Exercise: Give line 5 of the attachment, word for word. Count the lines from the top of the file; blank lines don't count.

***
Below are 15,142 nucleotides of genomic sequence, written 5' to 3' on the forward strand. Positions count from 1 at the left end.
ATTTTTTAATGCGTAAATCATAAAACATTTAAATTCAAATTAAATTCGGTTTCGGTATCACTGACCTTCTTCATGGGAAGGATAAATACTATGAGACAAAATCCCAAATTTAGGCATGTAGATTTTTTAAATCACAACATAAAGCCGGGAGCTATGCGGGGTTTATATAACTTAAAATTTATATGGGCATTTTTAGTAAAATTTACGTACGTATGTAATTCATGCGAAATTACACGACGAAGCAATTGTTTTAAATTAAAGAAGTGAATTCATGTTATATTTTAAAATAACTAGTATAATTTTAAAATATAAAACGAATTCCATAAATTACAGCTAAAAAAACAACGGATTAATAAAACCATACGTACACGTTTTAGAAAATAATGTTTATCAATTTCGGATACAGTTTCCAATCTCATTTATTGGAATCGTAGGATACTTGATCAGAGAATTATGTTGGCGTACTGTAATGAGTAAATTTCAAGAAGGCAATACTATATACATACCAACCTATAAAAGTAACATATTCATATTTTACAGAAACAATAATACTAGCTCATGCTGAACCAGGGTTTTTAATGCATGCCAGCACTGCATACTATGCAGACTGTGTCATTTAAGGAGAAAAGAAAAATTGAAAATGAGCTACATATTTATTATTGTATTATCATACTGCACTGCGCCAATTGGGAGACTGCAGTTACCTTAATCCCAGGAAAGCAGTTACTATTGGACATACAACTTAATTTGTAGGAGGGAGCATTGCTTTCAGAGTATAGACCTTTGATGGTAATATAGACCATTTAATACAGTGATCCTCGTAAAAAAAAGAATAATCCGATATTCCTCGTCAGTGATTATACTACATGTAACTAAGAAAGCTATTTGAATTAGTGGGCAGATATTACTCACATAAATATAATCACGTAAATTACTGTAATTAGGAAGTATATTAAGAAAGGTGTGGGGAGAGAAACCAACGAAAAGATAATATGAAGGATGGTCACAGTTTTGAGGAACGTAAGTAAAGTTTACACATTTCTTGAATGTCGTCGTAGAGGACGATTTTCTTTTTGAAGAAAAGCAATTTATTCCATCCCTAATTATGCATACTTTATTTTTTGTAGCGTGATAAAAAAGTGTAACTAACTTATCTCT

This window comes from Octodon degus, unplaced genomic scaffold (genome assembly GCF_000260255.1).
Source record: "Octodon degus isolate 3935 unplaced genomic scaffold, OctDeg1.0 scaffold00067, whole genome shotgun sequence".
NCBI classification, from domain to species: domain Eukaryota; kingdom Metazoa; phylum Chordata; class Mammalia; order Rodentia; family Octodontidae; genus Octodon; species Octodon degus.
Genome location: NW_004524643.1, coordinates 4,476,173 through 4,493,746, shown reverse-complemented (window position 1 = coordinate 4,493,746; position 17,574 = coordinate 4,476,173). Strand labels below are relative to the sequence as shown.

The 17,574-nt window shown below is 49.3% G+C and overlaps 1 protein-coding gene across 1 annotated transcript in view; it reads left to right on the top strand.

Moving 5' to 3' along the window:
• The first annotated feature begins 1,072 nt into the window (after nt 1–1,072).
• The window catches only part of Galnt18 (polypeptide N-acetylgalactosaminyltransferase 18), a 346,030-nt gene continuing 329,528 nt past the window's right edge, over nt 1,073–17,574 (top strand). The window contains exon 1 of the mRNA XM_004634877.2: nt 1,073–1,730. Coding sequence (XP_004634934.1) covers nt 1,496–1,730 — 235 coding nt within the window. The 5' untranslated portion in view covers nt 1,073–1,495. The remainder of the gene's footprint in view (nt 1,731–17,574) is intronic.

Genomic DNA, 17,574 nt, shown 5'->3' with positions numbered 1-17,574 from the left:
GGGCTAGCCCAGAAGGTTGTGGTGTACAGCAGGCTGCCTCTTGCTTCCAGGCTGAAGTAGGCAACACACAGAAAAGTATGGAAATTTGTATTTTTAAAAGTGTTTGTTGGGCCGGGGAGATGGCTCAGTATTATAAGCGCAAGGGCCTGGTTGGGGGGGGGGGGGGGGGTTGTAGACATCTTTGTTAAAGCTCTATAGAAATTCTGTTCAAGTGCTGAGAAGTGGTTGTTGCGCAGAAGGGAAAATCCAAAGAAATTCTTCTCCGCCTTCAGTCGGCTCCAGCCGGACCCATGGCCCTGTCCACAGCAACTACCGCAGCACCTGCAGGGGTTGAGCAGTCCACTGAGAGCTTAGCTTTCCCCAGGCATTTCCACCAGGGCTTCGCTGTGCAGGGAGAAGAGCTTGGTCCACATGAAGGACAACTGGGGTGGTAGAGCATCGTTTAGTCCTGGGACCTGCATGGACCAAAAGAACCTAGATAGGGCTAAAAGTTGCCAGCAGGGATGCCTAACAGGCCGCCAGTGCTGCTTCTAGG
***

NCBI classification, from domain to species: domain Eukaryota; kingdom Metazoa; phylum Chordata; class Mammalia; order Rodentia; family Octodontidae; genus Octodon; species Octodon degus.